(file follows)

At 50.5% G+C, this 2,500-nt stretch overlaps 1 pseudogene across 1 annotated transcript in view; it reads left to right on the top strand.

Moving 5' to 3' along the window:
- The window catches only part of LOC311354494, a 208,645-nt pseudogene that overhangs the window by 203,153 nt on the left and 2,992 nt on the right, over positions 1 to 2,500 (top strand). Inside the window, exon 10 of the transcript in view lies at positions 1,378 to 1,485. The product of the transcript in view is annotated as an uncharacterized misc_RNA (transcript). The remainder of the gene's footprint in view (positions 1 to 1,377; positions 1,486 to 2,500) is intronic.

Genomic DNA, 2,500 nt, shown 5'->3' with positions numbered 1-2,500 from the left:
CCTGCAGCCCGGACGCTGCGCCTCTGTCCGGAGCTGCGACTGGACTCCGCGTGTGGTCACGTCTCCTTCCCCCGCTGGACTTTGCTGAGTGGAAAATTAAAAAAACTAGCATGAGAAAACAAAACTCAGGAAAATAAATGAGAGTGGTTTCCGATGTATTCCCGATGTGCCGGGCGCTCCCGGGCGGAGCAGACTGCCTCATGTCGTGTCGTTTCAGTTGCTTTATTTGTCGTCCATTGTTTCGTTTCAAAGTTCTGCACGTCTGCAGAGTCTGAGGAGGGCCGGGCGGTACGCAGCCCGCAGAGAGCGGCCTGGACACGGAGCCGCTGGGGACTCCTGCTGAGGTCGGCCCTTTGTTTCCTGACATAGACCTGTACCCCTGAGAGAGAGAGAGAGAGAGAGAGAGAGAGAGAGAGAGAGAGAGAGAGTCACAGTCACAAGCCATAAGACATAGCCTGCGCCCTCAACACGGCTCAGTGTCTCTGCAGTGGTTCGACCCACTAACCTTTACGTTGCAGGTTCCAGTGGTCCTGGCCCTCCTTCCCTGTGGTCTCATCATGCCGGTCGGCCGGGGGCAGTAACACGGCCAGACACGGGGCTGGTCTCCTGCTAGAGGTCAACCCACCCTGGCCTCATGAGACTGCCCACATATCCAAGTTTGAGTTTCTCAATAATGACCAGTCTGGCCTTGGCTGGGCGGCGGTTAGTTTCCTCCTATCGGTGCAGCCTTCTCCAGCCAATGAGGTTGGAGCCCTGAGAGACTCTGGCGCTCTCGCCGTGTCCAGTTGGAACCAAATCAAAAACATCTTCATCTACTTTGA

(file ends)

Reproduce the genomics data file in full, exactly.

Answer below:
At 50.5% G+C, this 2,500-nt stretch overlaps 1 pseudogene across 1 annotated transcript in view; it reads left to right on the top strand.

Moving 5' to 3' along the window:
- The window catches only part of LOC311354494, a 208,645-nt pseudogene that overhangs the window by 203,153 nt on the left and 2,992 nt on the right, over positions 1 to 2,500 (top strand). Inside the window, exon 10 of the transcript in view lies at positions 1,378 to 1,485. The product of the transcript in view is annotated as an uncharacterized misc_RNA (transcript). The remainder of the gene's footprint in view (positions 1 to 1,377; positions 1,486 to 2,500) is intronic.

Genomic DNA, 2,500 nt, shown 5'->3' with positions numbered 1-2,500 from the left:
CCTGCAGCCCGGACGCTGCGCCTCTGTCCGGAGCTGCGACTGGACTCCGCGTGTGGTCACGTCTCCTTCCCCCGCTGGACTTTGCTGAGTGGAAAATTAAAAAAACTAGCATGAGAAAACAAAACTCAGGAAAATAAATGAGAGTGGTTTCCGATGTATTCCCGATGTGCCGGGCGCTCCCGGGCGGAGCAGACTGCCTCATGTCGTGTCGTTTCAGTTGCTTTATTTGTCGTCCATTGTTTCGTTTCAAAGTTCTGCACGTCTGCAGAGTCTGAGGAGGGCCGGGCGGTACGCAGCCCGCAGAGAGCGGCCTGGACACGGAGCCGCTGGGGACTCCTGCTGAGGTCGGCCCTTTGTTTCCTGACATAGACCTGTACCCCTGAGAGAGAGAGAGAGAGAGAGAGAGAGAGAGAGAGAGAGAGAGAGAGTCACAGTCACAAGCCATAAGACATAGCCTGCGCCCTCAACACGGCTCAGTGTCTCTGCAGTGGTTCGACCCACTAACCTTTACGTTGCAGGTTCCAGTGGTCCTGGCCCTCCTTCCCTGTGGTCTCATCATGCCGGTCGGCCGGGGGCAGTAACACGGCCAGACACGGGGCTGGTCTCCTGCTAGAGGTCAACCCACCCTGGCCTCATGAGACTGCCCACATATCCAAGTTTGAGTTTCTCAATAATGACCAGTCTGGCCTTGGCTGGGCGGCGGTTAGTTTCCTCCTATCGGTGCAGCCTTCTCCAGCCAATGAGGTTGGAGCCCTGAGAGACTCTGGCGCTCTCGCCGTGTCCAGTTGGAACCAAATCAAAAACATCTTCATCTACTTTGA